These are among the key findings from a report on mobile banking conducted by consulting firm KPMG.
The report, published in July 2015 using primary survey data compiled by UBS Evidence Lab to look at the global mobile banking trends and their impact on banks, notes that adoption rates are highest in so-called developing countries – reaching 60 – 70 per cent in China and India – rather than developed nations, such as the US, Canada and the UK. Another finding is that adoption and growth rates within individual countries show wide variation, even across similar economies.
In its conclusion, the report states that the global mobile banking scene will continue experiencing grow, and at an accelerated rate, in the next 5 years according to a report by consultancy firm KPMG.
The report notes that ‘the banking industry is entering a hugely exciting phase of development but one that will also present major challenges to profitable growth.
“As data from numerous sources make clear, usage of mobile banking services will continue to grow, and at an accelerated rate, over the next five years until they become essential ubiquitous. Additionally, we see the emergence of an era of ‘open banking’, in which financial services become just one layer in a multiplicity of familiar, novel and as yet unconceived consumer experiences,” states the KPMG report in its conclusion.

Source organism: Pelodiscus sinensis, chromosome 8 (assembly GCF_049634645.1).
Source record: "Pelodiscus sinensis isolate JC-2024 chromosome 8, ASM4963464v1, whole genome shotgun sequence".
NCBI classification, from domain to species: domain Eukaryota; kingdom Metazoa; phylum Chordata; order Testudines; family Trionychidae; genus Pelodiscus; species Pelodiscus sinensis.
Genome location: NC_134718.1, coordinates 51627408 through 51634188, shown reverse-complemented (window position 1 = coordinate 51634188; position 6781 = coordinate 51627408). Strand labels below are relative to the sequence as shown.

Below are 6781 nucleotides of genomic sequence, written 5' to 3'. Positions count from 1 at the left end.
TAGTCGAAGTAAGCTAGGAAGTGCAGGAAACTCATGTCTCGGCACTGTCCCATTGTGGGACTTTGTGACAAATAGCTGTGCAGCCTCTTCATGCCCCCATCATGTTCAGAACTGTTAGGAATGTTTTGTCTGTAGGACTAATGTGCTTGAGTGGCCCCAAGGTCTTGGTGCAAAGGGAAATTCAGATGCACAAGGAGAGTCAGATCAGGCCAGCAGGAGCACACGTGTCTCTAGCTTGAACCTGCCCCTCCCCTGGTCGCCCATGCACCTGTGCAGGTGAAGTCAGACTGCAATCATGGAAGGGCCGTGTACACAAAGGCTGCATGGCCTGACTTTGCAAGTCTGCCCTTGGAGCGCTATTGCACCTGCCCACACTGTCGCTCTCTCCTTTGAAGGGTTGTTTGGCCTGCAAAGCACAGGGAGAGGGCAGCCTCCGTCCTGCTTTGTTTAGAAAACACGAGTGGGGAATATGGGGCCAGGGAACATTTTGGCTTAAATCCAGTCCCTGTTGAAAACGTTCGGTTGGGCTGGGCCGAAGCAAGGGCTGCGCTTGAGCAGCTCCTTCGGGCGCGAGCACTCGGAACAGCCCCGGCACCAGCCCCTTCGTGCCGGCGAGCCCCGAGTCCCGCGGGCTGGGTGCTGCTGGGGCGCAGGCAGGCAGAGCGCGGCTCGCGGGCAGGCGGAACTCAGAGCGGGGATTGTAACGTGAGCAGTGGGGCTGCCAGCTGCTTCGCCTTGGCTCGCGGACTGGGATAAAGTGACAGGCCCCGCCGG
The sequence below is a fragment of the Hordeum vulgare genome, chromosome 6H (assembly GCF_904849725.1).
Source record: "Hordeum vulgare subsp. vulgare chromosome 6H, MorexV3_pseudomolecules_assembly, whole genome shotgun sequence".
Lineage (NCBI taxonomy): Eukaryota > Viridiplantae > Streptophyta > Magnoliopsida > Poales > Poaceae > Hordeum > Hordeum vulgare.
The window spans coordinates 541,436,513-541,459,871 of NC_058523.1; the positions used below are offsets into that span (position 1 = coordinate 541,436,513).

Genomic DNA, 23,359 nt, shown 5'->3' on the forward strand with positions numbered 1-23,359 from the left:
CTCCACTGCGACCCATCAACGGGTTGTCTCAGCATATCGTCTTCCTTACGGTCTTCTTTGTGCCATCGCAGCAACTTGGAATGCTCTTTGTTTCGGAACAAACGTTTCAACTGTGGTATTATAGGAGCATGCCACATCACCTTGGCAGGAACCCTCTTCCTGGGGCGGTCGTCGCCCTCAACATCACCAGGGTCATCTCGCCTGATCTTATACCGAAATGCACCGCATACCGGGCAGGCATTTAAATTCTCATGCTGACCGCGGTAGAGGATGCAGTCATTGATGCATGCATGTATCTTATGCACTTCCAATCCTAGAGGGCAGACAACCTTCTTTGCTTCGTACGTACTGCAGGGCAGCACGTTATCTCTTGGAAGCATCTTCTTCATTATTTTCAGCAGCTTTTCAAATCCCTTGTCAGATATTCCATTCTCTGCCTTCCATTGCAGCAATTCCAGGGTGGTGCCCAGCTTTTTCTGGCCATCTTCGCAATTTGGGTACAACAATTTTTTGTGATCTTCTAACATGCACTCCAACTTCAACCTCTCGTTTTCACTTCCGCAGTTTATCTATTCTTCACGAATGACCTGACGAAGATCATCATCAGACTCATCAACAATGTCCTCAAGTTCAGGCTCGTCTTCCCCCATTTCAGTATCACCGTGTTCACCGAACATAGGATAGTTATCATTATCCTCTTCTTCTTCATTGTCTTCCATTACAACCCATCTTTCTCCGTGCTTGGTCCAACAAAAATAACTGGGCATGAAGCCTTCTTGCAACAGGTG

“In such an environment, we believe banks will face ever greater challenges to their traditional primacy in consumers’ financial dealings. Unencumbered by legacy IT infrastructure, frequently with no aspiration for full banking licenses and often with stronger capital positions and consumer brand trust than the banks themselves, non-traditional players will certainly continue their march across the banks’ turf.”
However, the report notes that many banks have “already begun their response to this challenge with unprecedented investment in mobile and other technology-led capabilities and newer, digitally-enabled branch networks remain a powerful draw for consumers in search of advice at key stages in their lives.”
“For a large group of consumers, banks remain the preferred choice for mobile banking from a security perspective while at the same time perceptions of security weaknesses in this channel are inhibiting adoption for a substantial minority,” adds the report compiled by KPMG’s David Hodgkinson as the Lead Author; Vinkal Chadha as the Lead Researcher; Radhika Todi and Menu Kumar as Research Analysts among other team members.
“From a functional perspective, we believe the coming years will see an explosion in the proliferation of highly innovative re-configurations of banking and other financial services allied to emerging technologies such as augmented reality, wearable technology and contextual services. Well established but still maturing technology trends such as open- standards-based platforms will only serve to underpin the ability of entrepreneurial companies to rapidly develop very high quality consumer experiences with a financial layer. Subject to the aforementioned constraints, we see no reason why traditional banks cannot be just as entrepreneurial as start-up companies,” it sates, adding that “Boldness and commitment will be required to prosper in the ‘Open Banking’ era where the only sure fire winner will be consumers, whose choice and quality of experience will only get better.”